Space (wāy, gyāg). Space is one of the five eternals: Ōhrmazd, the Creator; Dēn (q.v.), the creator’s innate wisdom; space, the maintainer of the material world; time, the Creator’s eternity (Dēnkard, p. 133, tr., p. 135); and substance (gōhr). Wāy (Av. vayu-, air, atmosphere) is associated with wād (air, wind), the substance of the breath-soul (gyān), thus, intrinsically, is possessed of vital power. Space, in association with time, is a basic form of being. There is no object without its proper space (nē čišān bē gyāg ī čišān; Dēnkard, p. 417). Space comprehends all, and itself is not comprehended (ān ī har gōhr andar xwad andar ēč gyāg). Space is from void, and void is like space infinite (gyāg-iz hamāg az tuhīgīh mānāg gyāgīh akanārag; Dēnkard, p. 128, tr., p. 132).

Man (mardom). Man is the epitome (microcosm) of the Universe (macrocosm; mardōm ī hast gēhān hangirdīgīh; Dēnkard, p. 140, tr., p. 142). He is epitomized from the Creator’s creation (az dādār dahišn hangirdīgēnīdag) and is the foremost of all material creations (mardōm pahlom gētīg dahišnān; Dēnkard, p. 431; Shaki, 1973, p. 163). Man is endowed with all spiritual and material prerequisites contained in creation in order to rule over all creations (Dēnkard, p. 245, tr., p. 233). In the cosmic combat (gēhān razm) in which the antithetic constituents (jud-gōhr) in the mixed state (gāh ī gumēxtag) are in constant struggle, man is the commander-in-chief (razm-sālār) of the combat (Dēnkard, p. 321, tr., p. 305). All creations are reflected in man as the material form (gētīg dēsag) of the Creator (Dēnkard, p. 321, tr., p. 305). Man is created as his own lord, the guardian over his own person (i.e., endowed with free will) and of all creations with the faculty of discernment (mardōm hēnd xwadāyēnīdag abar xwēš tan pad sālārīh, abārīg gētīg dahišnān pad wizīngarīh nērōgēnīd ēstēd; Dēnkard, p. 363, tr., p. 343). Man and god are of the same essence, the soul (ruwān; Dēnkard, p. 102, tr., p. 109).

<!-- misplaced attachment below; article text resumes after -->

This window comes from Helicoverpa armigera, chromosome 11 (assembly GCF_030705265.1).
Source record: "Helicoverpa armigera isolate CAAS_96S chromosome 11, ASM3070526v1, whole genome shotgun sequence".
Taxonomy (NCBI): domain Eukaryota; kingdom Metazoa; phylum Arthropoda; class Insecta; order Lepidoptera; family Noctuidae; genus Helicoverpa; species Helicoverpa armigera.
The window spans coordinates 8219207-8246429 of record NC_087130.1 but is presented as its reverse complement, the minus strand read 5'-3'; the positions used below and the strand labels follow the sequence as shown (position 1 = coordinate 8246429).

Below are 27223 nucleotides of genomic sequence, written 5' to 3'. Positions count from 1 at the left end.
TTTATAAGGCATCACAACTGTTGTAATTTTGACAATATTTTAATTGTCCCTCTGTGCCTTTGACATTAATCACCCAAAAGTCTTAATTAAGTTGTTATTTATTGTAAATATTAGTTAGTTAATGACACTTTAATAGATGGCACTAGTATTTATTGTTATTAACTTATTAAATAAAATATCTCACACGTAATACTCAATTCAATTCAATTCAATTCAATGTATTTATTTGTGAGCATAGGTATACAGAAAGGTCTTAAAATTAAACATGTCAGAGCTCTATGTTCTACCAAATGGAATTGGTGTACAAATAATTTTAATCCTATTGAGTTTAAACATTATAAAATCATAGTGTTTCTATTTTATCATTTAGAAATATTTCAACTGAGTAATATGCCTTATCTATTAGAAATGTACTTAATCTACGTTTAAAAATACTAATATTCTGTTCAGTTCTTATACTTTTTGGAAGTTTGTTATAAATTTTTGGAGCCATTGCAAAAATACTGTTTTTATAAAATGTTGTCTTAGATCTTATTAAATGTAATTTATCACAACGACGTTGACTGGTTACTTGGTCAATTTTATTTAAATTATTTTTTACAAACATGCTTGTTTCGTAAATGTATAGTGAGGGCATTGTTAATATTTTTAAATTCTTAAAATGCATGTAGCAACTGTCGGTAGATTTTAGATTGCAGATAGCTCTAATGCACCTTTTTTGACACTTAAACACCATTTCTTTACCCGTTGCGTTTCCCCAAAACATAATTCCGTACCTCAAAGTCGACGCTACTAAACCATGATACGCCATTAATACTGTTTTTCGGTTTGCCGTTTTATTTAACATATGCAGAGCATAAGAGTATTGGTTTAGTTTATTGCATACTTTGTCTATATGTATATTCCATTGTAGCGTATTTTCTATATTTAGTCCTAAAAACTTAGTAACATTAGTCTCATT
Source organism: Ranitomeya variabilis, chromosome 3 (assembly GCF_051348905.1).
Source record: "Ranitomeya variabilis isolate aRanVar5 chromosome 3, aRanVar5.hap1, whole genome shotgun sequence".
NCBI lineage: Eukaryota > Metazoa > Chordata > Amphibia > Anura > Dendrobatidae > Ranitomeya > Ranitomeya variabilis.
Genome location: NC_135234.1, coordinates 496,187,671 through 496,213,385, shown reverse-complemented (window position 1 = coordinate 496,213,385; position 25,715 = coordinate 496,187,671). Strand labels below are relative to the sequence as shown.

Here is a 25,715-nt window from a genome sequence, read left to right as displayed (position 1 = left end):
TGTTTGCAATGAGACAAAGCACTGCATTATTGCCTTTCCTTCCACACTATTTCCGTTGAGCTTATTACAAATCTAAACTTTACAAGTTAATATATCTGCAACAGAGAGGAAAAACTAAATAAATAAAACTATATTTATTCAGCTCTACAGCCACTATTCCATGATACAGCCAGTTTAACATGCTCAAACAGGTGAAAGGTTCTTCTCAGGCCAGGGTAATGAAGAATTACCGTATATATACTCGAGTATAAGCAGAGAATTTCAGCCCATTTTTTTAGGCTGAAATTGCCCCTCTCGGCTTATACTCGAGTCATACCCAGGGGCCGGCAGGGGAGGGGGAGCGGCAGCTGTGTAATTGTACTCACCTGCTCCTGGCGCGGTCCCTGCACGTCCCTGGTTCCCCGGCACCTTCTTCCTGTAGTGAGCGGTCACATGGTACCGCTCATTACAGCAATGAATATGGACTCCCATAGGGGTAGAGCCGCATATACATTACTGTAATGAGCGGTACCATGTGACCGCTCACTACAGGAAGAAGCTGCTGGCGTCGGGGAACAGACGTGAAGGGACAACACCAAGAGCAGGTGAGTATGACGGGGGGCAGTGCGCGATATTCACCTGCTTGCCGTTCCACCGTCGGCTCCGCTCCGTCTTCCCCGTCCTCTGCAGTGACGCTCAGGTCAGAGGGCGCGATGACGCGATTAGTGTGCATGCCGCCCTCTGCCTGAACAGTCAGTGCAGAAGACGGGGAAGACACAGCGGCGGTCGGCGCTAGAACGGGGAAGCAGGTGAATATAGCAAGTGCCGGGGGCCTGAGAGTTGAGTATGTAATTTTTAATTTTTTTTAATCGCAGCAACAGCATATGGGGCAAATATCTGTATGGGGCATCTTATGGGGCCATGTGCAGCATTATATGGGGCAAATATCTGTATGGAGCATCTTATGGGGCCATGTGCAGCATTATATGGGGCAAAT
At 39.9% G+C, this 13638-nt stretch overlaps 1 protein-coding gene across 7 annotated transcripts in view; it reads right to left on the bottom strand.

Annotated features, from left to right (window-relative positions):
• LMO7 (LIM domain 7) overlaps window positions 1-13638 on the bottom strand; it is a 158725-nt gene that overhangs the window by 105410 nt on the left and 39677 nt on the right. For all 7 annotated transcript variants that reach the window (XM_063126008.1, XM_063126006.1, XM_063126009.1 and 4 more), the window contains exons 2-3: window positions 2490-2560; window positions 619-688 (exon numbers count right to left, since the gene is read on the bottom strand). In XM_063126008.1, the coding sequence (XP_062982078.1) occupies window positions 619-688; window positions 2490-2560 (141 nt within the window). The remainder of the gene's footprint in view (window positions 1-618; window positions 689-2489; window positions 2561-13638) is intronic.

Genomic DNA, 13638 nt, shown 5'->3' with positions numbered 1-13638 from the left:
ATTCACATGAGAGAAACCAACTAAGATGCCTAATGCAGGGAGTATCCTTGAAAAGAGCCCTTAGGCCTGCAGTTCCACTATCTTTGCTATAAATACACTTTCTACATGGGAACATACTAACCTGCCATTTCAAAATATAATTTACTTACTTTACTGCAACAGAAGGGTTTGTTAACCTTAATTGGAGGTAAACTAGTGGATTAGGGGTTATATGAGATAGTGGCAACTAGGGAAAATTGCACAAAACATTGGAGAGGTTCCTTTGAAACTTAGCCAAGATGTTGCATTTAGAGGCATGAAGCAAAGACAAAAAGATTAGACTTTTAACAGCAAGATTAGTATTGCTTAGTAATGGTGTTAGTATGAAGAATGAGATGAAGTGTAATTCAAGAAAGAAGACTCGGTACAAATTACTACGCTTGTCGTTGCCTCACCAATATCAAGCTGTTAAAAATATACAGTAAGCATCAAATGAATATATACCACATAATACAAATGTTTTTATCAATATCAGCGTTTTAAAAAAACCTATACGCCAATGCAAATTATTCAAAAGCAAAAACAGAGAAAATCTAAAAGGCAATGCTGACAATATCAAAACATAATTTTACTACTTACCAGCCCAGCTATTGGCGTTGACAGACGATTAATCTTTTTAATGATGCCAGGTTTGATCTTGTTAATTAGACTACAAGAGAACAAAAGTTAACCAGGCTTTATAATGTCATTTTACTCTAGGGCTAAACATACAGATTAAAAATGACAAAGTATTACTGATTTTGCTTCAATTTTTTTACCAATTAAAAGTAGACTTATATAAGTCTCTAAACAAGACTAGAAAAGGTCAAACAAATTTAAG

Human beings are all the members of the selfsame family. They are of the same genus (ham-sardag), of the same parentage (nabānazdištān) of the same family ties (nazd paywand), connected with three kinds of family union (xwēdōdah, i.e., father and daughter, son and mother, brother and sister; Dēnkard, p. 73, tr., p. 86).